French Celebrities, as Seen by Their Contemporaries; Marshal de Macmahon by Ernest Daudet. Leon Gambetta by H Ector Depasse. Jules Grevy by Lucien del

French Celebrities, as Seen by Their Contemporaries; Marshal de Macmahon by Ernest Daudet. Leon Gambetta by H Ector Depasse. Jules Grevy by Lucien del

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This historic book may have numerous typos and missing text. Purchasers can download a free scanned copy of the original book (without typos) from the publisher. Not indexed. Not illustrated. 1883 edition. Excerpt: ...at Rennes. After remaining at the Normal School for some time, he was received as Fellow in Philosophy at Caen and at Versailles. At the latter place he achieved a brilliant success. Victor Cousin, whose earnest disciple he was, called him to Paris, and secured for him a charge at the Normal School of that city. For a time he was supplementary lecturer on the History of Philosophy, and a year later he became the principal lecturer. In 1848 he entered the Constituent Assembly, which, early in 1849, elected him to the Council of State; but not being confirmed by the Legislative Assembly, he retired in 1850. Following the coup d'etat, M. Simon's course of lectures at the Sorbonne was suspended, and, as he refused to take the oath of allegiance to the Empire, it was assumed that he had resigned his professorship. In 1863, he was elected to the Corps Legislatif, and soon became the recognized leader of the Republican group. He advocated popular education, free trade, the abolition of capital punishment, and the interest of the working classes; and in 1870 he opposed the Plebiscite in favor of Louis Napoleon, and the proclamation of war against Prussia. On the establishment of the Government of National Defence, he became Minister of Education, Religion, and Fine Arts, and instituted many reforms, the most prominent of which was the obligatory school law. On February 19th, 1871, he became Minister of Education and Religion, under the Thiers Government, from which he retired on the overthrow of the 24th of May. He retained his seat in the National Assembly, however, and, in 1875, received from the government a pension of 6000 francs. In December of the same year he was named a Life Senator, and on the very same day was elected a member of the French...show more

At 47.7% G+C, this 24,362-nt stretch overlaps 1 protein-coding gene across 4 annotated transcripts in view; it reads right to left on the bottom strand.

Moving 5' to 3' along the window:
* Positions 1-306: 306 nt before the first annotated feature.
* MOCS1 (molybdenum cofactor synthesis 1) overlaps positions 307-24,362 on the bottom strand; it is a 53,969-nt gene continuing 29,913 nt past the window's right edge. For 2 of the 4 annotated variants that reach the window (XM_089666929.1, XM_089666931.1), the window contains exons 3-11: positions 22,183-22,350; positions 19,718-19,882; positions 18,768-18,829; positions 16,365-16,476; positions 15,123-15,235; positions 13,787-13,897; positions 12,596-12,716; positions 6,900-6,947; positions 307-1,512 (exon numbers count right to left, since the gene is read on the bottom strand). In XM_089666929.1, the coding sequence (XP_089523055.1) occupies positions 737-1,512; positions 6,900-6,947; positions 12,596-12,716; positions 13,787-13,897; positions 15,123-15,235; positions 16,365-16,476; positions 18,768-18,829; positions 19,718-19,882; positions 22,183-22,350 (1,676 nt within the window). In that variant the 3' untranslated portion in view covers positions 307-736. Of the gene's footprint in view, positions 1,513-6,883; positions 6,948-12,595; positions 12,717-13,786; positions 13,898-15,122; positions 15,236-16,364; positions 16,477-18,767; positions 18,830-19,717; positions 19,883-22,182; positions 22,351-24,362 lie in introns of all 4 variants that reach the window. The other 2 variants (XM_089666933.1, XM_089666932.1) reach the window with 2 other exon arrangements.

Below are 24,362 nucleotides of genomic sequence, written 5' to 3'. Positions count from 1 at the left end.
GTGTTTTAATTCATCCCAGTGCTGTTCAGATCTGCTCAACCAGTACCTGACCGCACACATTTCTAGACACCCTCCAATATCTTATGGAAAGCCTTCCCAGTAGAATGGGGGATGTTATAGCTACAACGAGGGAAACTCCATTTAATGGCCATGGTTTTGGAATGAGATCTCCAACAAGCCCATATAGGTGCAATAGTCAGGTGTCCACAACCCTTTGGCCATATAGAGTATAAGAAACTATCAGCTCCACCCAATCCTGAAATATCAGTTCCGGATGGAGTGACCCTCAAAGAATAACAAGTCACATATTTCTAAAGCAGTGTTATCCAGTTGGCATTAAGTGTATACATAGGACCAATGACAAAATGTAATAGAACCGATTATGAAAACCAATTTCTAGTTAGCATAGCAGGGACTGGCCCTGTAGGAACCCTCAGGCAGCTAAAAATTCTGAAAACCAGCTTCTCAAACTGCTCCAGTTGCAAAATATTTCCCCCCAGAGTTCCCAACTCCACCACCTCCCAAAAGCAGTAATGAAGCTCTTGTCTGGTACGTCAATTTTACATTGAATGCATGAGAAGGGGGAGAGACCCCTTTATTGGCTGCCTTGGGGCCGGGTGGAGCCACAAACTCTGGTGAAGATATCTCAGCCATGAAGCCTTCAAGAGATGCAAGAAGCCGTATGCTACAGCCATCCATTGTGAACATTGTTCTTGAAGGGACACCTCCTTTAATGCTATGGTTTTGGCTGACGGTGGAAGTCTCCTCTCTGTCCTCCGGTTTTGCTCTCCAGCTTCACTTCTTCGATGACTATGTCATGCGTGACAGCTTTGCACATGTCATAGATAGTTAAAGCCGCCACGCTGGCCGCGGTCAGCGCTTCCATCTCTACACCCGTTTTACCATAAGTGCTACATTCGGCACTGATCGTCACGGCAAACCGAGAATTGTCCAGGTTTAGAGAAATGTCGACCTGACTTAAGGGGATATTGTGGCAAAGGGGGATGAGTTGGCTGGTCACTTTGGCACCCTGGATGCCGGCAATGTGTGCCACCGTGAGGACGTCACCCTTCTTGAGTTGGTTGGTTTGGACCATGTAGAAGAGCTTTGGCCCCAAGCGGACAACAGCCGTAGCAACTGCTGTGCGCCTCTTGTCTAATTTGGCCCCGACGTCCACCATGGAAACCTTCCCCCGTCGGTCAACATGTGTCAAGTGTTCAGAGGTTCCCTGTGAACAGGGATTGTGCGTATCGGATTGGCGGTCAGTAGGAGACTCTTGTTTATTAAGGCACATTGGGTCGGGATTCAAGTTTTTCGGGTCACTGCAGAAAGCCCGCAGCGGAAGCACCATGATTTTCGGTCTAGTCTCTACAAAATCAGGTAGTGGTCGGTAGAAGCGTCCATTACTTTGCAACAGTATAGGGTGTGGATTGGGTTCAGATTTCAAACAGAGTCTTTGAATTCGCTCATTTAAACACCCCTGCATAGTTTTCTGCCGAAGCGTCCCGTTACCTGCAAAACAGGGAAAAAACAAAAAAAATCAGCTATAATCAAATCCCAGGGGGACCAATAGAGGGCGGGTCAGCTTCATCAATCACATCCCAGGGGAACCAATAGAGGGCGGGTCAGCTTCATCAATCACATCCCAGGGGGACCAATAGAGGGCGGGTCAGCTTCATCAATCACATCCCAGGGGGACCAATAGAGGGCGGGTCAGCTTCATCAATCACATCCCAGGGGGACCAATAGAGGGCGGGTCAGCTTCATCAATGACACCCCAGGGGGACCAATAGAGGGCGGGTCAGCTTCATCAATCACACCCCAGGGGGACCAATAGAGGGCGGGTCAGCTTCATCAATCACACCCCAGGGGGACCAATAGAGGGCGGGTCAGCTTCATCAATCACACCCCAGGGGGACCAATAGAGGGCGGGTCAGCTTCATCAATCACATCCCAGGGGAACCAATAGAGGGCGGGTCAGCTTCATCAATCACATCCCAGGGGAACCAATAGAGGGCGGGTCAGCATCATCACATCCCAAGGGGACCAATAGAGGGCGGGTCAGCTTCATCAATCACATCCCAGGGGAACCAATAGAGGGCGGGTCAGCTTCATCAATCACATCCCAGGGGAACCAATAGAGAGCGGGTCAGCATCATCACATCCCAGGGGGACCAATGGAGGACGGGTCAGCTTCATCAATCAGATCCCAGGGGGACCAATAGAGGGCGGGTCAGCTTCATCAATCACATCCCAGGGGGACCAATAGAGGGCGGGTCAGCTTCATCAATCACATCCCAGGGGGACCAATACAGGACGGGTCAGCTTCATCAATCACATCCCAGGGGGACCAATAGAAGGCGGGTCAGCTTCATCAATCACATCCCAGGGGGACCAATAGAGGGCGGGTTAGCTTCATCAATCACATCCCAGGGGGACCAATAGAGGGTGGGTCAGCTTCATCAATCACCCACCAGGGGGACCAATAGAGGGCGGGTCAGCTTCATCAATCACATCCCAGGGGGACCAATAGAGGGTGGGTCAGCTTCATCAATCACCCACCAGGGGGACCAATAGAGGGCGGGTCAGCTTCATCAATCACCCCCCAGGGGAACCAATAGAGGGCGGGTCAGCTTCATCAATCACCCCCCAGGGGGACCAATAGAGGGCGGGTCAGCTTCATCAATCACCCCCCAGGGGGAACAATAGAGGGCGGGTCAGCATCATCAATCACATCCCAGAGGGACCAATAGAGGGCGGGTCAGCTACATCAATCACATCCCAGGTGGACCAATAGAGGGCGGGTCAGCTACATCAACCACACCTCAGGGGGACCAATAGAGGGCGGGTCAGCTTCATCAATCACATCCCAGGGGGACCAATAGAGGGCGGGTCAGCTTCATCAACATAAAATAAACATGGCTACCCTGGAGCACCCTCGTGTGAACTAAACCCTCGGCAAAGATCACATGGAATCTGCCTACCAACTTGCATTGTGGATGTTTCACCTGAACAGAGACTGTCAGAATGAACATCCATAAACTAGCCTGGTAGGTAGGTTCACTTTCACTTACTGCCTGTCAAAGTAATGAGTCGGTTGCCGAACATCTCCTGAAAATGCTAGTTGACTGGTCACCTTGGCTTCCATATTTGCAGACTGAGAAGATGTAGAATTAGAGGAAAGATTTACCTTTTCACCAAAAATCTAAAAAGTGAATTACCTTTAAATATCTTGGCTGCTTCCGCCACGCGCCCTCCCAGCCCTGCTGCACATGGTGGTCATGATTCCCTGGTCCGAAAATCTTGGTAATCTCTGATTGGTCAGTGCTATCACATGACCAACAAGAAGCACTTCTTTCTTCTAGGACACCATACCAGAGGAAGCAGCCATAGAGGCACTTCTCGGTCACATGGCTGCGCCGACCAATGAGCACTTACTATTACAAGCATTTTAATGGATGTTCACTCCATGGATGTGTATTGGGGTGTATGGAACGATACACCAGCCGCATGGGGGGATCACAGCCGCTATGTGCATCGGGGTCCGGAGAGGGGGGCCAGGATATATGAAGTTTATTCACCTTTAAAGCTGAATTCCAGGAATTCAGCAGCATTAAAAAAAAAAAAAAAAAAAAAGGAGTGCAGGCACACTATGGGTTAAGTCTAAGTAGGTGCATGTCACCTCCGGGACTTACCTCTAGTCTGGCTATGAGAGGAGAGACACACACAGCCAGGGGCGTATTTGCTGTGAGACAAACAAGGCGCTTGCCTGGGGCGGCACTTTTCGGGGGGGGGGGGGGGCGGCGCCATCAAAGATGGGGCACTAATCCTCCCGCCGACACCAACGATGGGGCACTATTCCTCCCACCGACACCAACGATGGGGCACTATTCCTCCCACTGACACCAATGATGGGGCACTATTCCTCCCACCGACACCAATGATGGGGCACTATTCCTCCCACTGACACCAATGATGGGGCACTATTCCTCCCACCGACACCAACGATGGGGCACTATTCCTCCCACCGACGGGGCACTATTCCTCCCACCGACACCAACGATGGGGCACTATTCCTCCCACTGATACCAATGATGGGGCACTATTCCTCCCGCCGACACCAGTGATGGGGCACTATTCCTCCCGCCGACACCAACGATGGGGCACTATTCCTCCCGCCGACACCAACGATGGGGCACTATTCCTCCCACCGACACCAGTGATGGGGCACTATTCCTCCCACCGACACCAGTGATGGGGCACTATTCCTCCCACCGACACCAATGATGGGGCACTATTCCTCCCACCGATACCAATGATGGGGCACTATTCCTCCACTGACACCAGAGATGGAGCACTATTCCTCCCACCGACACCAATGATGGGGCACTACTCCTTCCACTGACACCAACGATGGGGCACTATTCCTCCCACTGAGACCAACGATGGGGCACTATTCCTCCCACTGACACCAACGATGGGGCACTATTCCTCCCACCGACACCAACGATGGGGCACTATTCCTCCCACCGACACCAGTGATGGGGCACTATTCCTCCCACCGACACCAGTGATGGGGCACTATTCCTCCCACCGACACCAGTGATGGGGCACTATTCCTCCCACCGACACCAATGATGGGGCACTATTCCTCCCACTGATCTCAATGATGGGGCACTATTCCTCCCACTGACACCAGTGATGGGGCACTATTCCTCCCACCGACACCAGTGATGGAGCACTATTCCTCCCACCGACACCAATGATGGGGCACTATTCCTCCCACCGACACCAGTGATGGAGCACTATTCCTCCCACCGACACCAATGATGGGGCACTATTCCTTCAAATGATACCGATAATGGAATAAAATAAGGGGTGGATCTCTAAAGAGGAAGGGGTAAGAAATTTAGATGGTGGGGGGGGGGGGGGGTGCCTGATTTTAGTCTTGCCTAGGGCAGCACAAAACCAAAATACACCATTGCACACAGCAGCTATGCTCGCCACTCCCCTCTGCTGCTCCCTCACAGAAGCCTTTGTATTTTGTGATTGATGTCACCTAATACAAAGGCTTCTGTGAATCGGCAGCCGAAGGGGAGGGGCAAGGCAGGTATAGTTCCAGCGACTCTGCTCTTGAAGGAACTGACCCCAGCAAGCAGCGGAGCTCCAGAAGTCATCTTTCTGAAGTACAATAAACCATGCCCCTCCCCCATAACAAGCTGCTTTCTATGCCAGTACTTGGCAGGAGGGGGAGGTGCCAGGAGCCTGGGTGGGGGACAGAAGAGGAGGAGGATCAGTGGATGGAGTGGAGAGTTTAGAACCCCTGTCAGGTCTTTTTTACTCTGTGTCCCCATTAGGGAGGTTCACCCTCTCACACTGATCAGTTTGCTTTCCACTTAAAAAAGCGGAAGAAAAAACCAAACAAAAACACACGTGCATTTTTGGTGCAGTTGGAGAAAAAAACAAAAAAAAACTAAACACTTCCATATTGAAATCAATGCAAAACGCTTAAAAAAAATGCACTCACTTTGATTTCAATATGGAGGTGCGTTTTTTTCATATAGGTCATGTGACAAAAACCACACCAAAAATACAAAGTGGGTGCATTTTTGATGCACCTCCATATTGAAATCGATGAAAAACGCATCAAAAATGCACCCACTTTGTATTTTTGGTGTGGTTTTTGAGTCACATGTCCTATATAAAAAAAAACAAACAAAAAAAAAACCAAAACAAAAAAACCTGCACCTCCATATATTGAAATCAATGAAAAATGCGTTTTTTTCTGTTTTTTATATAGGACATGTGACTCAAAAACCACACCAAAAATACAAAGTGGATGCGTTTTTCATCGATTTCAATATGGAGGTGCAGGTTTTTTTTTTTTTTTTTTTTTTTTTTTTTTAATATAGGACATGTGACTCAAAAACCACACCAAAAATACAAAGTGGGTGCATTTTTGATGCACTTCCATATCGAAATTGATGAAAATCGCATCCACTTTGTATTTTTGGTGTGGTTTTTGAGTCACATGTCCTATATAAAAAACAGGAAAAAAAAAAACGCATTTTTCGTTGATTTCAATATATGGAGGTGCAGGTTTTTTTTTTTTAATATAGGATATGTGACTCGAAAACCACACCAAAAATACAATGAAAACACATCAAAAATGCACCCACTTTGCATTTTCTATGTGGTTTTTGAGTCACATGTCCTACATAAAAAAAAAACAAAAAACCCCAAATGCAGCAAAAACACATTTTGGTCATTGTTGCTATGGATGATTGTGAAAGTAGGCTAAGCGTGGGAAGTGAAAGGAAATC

Product details

  • Paperback | 52 pages
  • 189 x 246 x 3mm | 109g
  • Rarebooksclub.com
  • Miami Fl, United States
  • English
  • black & white illustrations
  • 1236510348
  • 9781236510341